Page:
Every great story has three important components: what is the story about? What is at the heart of the story? To whom are you telling this story? If these questions are answered before you venture into the still kind of hit-and-miss world of building long-form digital narratives, congratulations – you have sorted a chunk of your strategy.
The fact is that with each passing year, we are witnessing more storytelling made for digital, which makes sense, because you will eventually end up adapting something aimed at a digital audience, so you may as well create for digital. Some brands have taken the route of pushing the same message via an ongoing story (the EFU Humrahi webisodes). Others try to marry the best of TV content to digital-friendly structures (Candi’s Mere Dost Mere Yaar web series).
Then we have the more direct approach to creating stories for digital. Brands can tell them straight from the source (Engro connecting with farmers benefiting from their agricultural programme to give us a glimpse of the changes their initiatives have brought) – although such narratives will engage specific audience only. If a brand is hoping to connect with a wider audience, they must create content that is authentic and perhaps educational but (and sometimes we overlook this when pursuing more serious objectives) entertaining as well.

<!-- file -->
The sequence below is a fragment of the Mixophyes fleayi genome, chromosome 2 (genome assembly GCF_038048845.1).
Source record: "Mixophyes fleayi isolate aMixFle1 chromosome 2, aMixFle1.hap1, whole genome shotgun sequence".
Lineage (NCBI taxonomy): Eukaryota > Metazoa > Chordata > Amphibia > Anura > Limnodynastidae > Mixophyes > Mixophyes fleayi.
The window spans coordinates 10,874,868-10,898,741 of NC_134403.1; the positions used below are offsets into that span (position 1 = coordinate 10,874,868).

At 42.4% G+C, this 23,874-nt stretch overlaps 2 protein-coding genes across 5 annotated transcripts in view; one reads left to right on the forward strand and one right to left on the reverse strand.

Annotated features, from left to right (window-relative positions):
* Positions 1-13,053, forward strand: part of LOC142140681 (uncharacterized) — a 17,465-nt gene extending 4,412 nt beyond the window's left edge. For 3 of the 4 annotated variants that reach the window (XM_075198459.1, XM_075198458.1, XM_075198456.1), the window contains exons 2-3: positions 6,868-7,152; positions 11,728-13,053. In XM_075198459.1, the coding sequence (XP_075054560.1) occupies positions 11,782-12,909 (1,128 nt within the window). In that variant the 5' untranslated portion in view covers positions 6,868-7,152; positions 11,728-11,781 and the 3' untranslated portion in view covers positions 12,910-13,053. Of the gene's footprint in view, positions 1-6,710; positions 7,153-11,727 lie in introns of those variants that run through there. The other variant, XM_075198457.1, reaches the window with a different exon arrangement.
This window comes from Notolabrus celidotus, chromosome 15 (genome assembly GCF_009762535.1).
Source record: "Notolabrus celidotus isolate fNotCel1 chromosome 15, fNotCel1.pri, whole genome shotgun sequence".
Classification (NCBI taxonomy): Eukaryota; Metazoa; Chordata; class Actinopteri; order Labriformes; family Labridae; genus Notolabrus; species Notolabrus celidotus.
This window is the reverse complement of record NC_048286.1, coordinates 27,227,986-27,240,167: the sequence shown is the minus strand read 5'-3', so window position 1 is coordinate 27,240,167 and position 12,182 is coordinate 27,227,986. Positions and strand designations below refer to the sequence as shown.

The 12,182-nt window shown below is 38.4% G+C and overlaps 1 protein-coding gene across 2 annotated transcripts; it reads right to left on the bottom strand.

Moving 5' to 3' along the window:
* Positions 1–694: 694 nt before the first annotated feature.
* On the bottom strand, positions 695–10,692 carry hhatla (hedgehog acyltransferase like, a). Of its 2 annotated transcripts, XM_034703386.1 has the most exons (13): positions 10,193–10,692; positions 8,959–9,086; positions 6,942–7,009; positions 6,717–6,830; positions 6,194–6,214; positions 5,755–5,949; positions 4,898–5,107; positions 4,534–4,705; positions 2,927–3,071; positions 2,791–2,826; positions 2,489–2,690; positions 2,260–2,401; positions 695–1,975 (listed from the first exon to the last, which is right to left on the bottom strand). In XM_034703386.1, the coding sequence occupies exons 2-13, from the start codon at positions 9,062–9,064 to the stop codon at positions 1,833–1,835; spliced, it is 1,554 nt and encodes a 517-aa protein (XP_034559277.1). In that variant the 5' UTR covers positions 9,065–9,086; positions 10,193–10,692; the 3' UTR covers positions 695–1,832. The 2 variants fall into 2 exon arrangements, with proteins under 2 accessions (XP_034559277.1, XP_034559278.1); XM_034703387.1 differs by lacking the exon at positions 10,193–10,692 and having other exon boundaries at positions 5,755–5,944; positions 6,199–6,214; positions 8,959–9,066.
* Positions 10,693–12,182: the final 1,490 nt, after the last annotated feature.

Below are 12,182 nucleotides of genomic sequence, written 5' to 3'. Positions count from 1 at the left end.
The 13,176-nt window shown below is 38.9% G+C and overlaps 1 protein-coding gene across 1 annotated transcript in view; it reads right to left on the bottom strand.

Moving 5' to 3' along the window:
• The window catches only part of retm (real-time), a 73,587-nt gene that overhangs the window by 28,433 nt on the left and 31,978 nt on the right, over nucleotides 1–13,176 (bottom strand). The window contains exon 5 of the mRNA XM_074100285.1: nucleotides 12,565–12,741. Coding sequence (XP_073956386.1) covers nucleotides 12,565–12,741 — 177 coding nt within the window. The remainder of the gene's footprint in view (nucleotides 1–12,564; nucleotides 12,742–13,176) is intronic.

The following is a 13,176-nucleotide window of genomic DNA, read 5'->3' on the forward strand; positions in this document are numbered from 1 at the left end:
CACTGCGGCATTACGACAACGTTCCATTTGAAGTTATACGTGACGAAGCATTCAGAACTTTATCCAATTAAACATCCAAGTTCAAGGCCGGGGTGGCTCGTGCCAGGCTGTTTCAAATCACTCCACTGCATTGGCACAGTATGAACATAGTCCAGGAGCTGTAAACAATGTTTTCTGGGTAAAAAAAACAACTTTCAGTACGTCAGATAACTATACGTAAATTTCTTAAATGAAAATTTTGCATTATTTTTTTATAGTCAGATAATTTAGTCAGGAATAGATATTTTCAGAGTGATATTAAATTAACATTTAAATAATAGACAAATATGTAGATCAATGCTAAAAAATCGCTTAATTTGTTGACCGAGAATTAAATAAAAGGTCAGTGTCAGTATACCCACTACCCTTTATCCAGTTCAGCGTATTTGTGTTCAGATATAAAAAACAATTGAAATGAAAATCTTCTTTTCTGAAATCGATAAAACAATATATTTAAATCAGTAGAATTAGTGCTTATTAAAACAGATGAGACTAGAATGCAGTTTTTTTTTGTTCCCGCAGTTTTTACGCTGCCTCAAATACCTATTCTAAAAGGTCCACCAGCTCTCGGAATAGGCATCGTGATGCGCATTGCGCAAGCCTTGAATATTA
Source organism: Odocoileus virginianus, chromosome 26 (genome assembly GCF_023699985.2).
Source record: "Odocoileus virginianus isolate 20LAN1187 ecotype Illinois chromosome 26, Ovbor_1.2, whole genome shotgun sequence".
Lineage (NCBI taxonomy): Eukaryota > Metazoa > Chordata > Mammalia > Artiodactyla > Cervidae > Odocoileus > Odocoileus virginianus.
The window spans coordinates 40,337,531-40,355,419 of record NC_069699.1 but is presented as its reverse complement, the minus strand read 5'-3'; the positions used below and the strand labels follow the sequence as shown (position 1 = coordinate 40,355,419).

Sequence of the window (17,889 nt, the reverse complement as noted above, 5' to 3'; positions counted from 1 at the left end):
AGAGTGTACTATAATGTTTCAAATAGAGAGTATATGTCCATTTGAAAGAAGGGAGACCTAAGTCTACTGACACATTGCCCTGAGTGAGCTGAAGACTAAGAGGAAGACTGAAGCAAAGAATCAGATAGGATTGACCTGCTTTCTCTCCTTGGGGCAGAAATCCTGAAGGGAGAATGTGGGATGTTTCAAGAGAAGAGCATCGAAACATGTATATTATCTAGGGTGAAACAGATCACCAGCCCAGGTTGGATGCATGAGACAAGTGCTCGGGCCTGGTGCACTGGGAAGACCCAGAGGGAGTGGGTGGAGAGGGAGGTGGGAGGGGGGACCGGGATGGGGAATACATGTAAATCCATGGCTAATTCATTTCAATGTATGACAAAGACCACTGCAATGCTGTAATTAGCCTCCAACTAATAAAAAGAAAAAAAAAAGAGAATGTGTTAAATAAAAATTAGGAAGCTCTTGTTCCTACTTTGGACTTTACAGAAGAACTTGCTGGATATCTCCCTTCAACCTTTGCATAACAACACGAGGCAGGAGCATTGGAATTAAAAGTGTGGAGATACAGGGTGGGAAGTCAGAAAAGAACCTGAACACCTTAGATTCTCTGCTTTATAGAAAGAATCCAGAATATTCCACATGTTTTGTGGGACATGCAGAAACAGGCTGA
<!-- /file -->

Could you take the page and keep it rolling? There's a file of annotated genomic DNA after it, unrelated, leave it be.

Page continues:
A trailer for Sarsabz Fertilizers’ (SF) Sarsabz Kahani seems to check the right boxes. The series aims to tell the stories of people involved with Pakistan’s agricultural sector and kicks off with the story of the apparently badass Nazo Dharejo, who fights for her rights over her land after losing her male relatives. This is also SF’s homage to farmers; a look at their social media pages show that they have steadily built up to this point with shorter digital videos and a song dedicated to farmers as part of their Salam Kissan initiative. The idea behind Sarsabz Kahani is pretty cool. If you are going to find a story and bring it to the audiences you covet, you may as well go all the way and invest your time strategising and ideating, and your money executing it. What we cannot judge from the trailer is the quality of the content. When the resources that go into creating live action content for digital are the same as those for TV, something is lost in translation. Whether you are is trying to fit an entire episode in order to get your message across in the first five seconds or capture an easily-distracted audience within 15 seconds, the one thing we see is a lack of depth in the digital storytelling executions.
If 2020 has taught us anything, it is that digital is the way forward. We are watching content we previously could not, we are purchasing items we previously did not have access to and we are beginning to speak the same language, develop the same cultural references and become invested in concerns that previously may not have impacted us in any way. The great equaliser here is the internet and the doors it opens. I hope that for branded storytelling this means that we are ready to walk through those doors and step on the other side.
Amina Baig is Head of Operations, East River.